Yay books! I am such a nerd. =) Here’s a list of the books I (or I and my wife) received for Christmas and my birthday:

Categories for the Working Mathematician Categories for the Working Mathematician, Saunders Mac Lane

I’ve picked up lots of little bits of category theory here and there just from hanging out in the #haskell IRC channel, reading various papers, etc., but I decided I need to learn it formally for myself. I’ve already started this one, it’s pretty dense but I’m enjoying it so far.

Types and Programming Languages Types and Programming Languages, Benjamin C. Pierce

This is the area I’m interested in doing research in, so I’m trying to get a leg up on some of the fundamentals before I start grad school. It seems like a really great book so far (I’m on chapter 11 or something like that).

The Art of Computer Programming, Volume 4, Fascicle 2: Generating All Tuples and Permutations The Art of Computer Programming, Volume 4, Fascicles 2 and 4, Donald E. Knuth

w00t! Knuth rocks.

Inversions Inversions, Scott Kim

Scott Kim’s mathematically-influenced word art is amazing.

Exercises in Visual Thinking Proofs without Words: Exercises in Visual Thinking, Roger B. Nelson

This is a neat book full of visual proofs. Hopefully it can provide me with some interesting material for my other blog.

Nature's Greatest Secret The Golden Section: Nature’s Greatest Secret, Scott Olsen

Ditto for this one. Also, Wooden Books (the publisher) makes really beautiful books — you can tell they pay a lot of attention to things like typesetting, layout, and materials.

Flight, Volume OneFlight, Volume Three Flight, Volumes 1 and 3, Various (Kazu Kibuishi, ed.)

I can’t say I am some huge graphic novel fan or anything, but I really like these collections of graphic-novel-short-stories.

An Indian History of the American West Bury My Heart at Wounded Knee: An Indian History of the American West, Dee Brown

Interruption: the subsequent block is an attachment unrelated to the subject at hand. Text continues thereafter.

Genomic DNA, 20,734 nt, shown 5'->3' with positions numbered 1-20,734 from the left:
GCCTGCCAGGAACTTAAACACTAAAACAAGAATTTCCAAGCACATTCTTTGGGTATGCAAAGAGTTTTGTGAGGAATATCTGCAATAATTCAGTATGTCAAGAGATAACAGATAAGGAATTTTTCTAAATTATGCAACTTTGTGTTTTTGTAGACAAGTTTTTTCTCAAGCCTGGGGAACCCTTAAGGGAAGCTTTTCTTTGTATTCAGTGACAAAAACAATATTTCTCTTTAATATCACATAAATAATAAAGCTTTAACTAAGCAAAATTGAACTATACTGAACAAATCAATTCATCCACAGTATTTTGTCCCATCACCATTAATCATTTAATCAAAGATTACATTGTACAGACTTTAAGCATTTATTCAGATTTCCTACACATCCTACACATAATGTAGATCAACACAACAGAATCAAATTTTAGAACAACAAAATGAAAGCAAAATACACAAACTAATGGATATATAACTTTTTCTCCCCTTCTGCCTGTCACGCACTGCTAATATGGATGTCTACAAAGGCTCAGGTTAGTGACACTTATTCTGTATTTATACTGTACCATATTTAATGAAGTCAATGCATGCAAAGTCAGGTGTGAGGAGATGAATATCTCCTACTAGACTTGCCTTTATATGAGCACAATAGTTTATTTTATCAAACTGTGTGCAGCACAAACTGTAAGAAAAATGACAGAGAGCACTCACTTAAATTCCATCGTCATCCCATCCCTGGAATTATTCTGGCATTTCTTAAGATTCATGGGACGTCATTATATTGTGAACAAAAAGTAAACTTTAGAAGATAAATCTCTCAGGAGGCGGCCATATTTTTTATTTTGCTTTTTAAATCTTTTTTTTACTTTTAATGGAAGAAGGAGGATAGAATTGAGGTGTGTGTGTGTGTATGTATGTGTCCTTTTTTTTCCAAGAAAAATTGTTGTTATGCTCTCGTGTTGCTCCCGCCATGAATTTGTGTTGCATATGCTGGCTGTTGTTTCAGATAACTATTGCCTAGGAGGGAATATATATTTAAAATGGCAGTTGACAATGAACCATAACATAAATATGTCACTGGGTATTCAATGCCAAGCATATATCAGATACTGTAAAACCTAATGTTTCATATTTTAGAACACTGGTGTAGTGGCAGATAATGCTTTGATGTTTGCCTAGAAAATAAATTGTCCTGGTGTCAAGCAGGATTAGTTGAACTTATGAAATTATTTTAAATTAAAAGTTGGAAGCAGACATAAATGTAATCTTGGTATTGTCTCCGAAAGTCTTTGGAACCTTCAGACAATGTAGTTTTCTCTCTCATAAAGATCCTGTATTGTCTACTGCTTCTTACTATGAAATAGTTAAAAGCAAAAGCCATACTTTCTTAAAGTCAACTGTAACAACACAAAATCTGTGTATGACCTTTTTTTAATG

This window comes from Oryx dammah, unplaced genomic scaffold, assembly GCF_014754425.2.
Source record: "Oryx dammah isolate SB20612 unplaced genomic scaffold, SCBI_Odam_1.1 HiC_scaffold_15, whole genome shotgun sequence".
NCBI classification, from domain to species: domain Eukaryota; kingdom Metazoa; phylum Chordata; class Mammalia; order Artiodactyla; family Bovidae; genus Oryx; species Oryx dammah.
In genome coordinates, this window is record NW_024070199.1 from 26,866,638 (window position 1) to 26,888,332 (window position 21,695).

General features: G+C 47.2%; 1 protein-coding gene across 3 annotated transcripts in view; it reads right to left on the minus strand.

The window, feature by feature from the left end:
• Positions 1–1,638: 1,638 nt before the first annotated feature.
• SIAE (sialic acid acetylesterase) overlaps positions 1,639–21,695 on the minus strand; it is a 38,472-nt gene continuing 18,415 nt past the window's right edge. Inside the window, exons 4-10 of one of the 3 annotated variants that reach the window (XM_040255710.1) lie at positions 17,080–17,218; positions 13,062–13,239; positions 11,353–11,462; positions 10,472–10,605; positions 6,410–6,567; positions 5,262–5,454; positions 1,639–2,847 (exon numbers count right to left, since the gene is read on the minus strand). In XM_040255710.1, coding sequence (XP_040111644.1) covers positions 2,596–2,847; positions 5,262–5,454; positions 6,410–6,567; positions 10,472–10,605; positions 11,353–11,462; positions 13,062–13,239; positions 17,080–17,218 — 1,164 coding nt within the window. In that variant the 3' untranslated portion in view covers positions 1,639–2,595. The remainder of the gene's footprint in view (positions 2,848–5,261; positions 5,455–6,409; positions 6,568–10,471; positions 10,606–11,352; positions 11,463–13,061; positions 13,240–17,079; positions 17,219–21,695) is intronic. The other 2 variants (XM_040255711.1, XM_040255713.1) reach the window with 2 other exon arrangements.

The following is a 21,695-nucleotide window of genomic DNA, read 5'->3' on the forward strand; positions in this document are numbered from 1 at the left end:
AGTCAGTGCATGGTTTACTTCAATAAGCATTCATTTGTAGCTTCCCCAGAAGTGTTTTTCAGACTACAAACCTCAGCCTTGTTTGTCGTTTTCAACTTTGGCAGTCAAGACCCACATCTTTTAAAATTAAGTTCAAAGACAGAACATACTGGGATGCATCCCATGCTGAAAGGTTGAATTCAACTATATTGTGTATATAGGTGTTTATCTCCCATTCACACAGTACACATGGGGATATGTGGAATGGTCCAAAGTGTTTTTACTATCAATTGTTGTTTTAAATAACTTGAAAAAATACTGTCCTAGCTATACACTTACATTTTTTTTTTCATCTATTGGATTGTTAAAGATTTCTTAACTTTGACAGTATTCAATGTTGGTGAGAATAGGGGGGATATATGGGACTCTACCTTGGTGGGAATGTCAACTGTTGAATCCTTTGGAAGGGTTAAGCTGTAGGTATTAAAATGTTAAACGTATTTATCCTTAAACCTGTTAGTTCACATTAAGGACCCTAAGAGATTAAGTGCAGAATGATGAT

Got this one from my uncle, who always gives us interesting books. This one looks difficult, but interesting and important. I’m really looking forward to reading it in that this-probably-won’t-be-fun-but-it-will-be-good sort of way.

About Brent

Assistant Professor of Computer Science at Hendrix College. Functional programmer, mathematician, teacher, pianist, follower of Jesus.
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3 Responses to Books!

  1. Harmen says:

    Funny how you skip Flight #2 since it’s indeed the least interesting one.

  2. Brent says:

    Well, we already had #2. I don’t think I’m familiar enough with their contents, considered as a whole, to be able to render judgments on their interestingness, so I’ll have to take your word for it. =)

  3. pozorvlak says:

    Bury my Heart at Wounded Knee is very good, but it’s explicitly revisionist, and deliberately goes too far on some issues to counter the prevailing view: if you don’t already know some of the history of the American West, you might end up confused and thinking things like “who was this Kit Carson guy, and can he really have been as bad as all that?” Answer: no, he probably wasn’t, but nor was he as good as the standard accounts would tell you.

    Categories for the Working Mathematician‘s a tricky one. I mean, it’s a great book, and I use it all the time, but it’s much better for reference than it is for learning the material for the first time (and don’t worry too much about all the business with universes in Chapter 1). There are also some inexplicable omissions, like Lawvere theories. I often find Borceux’s Handbook of Categorical Algebra more useful, but that’s one to get out of the library! Try Googling for “category theory lecture notes”…

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